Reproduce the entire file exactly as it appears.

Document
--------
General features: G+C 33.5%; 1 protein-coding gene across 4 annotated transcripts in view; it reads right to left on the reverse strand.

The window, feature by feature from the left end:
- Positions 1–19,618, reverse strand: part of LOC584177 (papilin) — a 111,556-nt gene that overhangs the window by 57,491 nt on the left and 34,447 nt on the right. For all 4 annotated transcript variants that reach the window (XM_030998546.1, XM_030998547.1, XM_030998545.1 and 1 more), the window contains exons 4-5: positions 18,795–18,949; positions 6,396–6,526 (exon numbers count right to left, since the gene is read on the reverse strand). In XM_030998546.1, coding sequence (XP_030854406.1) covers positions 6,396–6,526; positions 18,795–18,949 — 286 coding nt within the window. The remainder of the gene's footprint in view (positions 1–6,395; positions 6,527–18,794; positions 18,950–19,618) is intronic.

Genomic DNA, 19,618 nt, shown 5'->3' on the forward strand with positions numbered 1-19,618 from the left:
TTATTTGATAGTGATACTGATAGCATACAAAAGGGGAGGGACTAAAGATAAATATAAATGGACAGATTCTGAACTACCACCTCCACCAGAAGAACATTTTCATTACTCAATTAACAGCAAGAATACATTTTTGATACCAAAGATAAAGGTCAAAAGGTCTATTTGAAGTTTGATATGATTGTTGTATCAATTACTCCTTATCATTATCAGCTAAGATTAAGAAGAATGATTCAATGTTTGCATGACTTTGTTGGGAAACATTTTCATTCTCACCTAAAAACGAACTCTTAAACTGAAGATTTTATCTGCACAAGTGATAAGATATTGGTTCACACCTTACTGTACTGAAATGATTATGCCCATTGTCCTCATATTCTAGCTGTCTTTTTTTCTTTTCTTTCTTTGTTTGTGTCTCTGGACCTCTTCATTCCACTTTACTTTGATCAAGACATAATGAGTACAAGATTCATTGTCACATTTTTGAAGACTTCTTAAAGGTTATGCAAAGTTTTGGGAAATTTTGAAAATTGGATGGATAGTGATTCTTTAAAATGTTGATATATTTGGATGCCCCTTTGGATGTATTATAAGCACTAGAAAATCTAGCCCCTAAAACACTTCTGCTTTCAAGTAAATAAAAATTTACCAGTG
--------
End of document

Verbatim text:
General features: G+C 33.5%; 1 protein-coding gene across 4 annotated transcripts in view; it reads right to left on the reverse strand.

The window, feature by feature from the left end:
- Positions 1–19,618, reverse strand: part of LOC584177 (papilin) — a 111,556-nt gene that overhangs the window by 57,491 nt on the left and 34,447 nt on the right. For all 4 annotated transcript variants that reach the window (XM_030998546.1, XM_030998547.1, XM_030998545.1 and 1 more), the window contains exons 4-5: positions 18,795–18,949; positions 6,396–6,526 (exon numbers count right to left, since the gene is read on the reverse strand). In XM_030998546.1, coding sequence (XP_030854406.1) covers positions 6,396–6,526; positions 18,795–18,949 — 286 coding nt within the window. The remainder of the gene's footprint in view (positions 1–6,395; positions 6,527–18,794; positions 18,950–19,618) is intronic.

Genomic DNA, 19,618 nt, shown 5'->3' on the forward strand with positions numbered 1-19,618 from the left:
TTATTTGATAGTGATACTGATAGCATACAAAAGGGGAGGGACTAAAGATAAATATAAATGGACAGATTCTGAACTACCACCTCCACCAGAAGAACATTTTCATTACTCAATTAACAGCAAGAATACATTTTTGATACCAAAGATAAAGGTCAAAAGGTCTATTTGAAGTTTGATATGATTGTTGTATCAATTACTCCTTATCATTATCAGCTAAGATTAAGAAGAATGATTCAATGTTTGCATGACTTTGTTGGGAAACATTTTCATTCTCACCTAAAAACGAACTCTTAAACTGAAGATTTTATCTGCACAAGTGATAAGATATTGGTTCACACCTTACTGTACTGAAATGATTATGCCCATTGTCCTCATATTCTAGCTGTCTTTTTTTCTTTTCTTTCTTTGTTTGTGTCTCTGGACCTCTTCATTCCACTTTACTTTGATCAAGACATAATGAGTACAAGATTCATTGTCACATTTTTGAAGACTTCTTAAAGGTTATGCAAAGTTTTGGGAAATTTTGAAAATTGGATGGATAGTGATTCTTTAAAATGTTGATATATTTGGATGCCCCTTTGGATGTATTATAAGCACTAGAAAATCTAGCCCCTAAAACACTTCTGCTTTCAAGTAAATAAAAATTTACCAGTG